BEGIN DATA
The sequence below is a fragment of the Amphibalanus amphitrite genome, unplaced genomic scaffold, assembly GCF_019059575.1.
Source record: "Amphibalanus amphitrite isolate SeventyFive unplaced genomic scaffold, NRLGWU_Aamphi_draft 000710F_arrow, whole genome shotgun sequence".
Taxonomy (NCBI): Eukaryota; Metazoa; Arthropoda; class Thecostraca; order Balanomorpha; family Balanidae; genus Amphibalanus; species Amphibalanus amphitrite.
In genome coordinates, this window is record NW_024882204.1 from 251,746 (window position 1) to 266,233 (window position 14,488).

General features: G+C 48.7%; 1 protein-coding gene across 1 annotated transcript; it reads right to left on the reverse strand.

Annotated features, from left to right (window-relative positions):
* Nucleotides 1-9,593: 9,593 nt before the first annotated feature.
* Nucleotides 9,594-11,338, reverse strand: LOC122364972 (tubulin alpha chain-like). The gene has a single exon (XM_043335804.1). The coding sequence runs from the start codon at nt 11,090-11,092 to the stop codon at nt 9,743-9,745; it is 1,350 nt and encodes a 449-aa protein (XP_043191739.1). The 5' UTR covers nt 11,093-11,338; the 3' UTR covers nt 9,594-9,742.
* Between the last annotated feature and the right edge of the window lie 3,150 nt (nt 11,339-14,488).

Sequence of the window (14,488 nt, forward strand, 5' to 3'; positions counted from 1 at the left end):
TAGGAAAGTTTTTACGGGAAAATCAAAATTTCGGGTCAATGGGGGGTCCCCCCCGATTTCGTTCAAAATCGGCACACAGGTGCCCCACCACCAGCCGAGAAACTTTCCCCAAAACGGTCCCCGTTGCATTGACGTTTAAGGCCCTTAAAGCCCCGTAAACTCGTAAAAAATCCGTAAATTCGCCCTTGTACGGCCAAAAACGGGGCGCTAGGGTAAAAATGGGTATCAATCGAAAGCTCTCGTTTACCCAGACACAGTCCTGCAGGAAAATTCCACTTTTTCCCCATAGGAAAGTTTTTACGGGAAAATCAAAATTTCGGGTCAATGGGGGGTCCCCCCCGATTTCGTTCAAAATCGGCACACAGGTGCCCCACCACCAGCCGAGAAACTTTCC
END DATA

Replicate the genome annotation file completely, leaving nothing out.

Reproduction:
The sequence below is a fragment of the Amphibalanus amphitrite genome, unplaced genomic scaffold, assembly GCF_019059575.1.
Source record: "Amphibalanus amphitrite isolate SeventyFive unplaced genomic scaffold, NRLGWU_Aamphi_draft 000710F_arrow, whole genome shotgun sequence".
Taxonomy (NCBI): Eukaryota; Metazoa; Arthropoda; class Thecostraca; order Balanomorpha; family Balanidae; genus Amphibalanus; species Amphibalanus amphitrite.
In genome coordinates, this window is record NW_024882204.1 from 251,746 (window position 1) to 266,233 (window position 14,488).

General features: G+C 48.7%; 1 protein-coding gene across 1 annotated transcript; it reads right to left on the reverse strand.

Annotated features, from left to right (window-relative positions):
* Nucleotides 1-9,593: 9,593 nt before the first annotated feature.
* Nucleotides 9,594-11,338, reverse strand: LOC122364972 (tubulin alpha chain-like). The gene has a single exon (XM_043335804.1). The coding sequence runs from the start codon at nt 11,090-11,092 to the stop codon at nt 9,743-9,745; it is 1,350 nt and encodes a 449-aa protein (XP_043191739.1). The 5' UTR covers nt 11,093-11,338; the 3' UTR covers nt 9,594-9,742.
* Between the last annotated feature and the right edge of the window lie 3,150 nt (nt 11,339-14,488).

Sequence of the window (14,488 nt, forward strand, 5' to 3'; positions counted from 1 at the left end):
TAGGAAAGTTTTTACGGGAAAATCAAAATTTCGGGTCAATGGGGGGTCCCCCCCGATTTCGTTCAAAATCGGCACACAGGTGCCCCACCACCAGCCGAGAAACTTTCCCCAAAACGGTCCCCGTTGCATTGACGTTTAAGGCCCTTAAAGCCCCGTAAACTCGTAAAAAATCCGTAAATTCGCCCTTGTACGGCCAAAAACGGGGCGCTAGGGTAAAAATGGGTATCAATCGAAAGCTCTCGTTTACCCAGACACAGTCCTGCAGGAAAATTCCACTTTTTCCCCATAGGAAAGTTTTTACGGGAAAATCAAAATTTCGGGTCAATGGGGGGTCCCCCCCGATTTCGTTCAAAATCGGCACACAGGTGCCCCACCACCAGCCGAGAAACTTTCC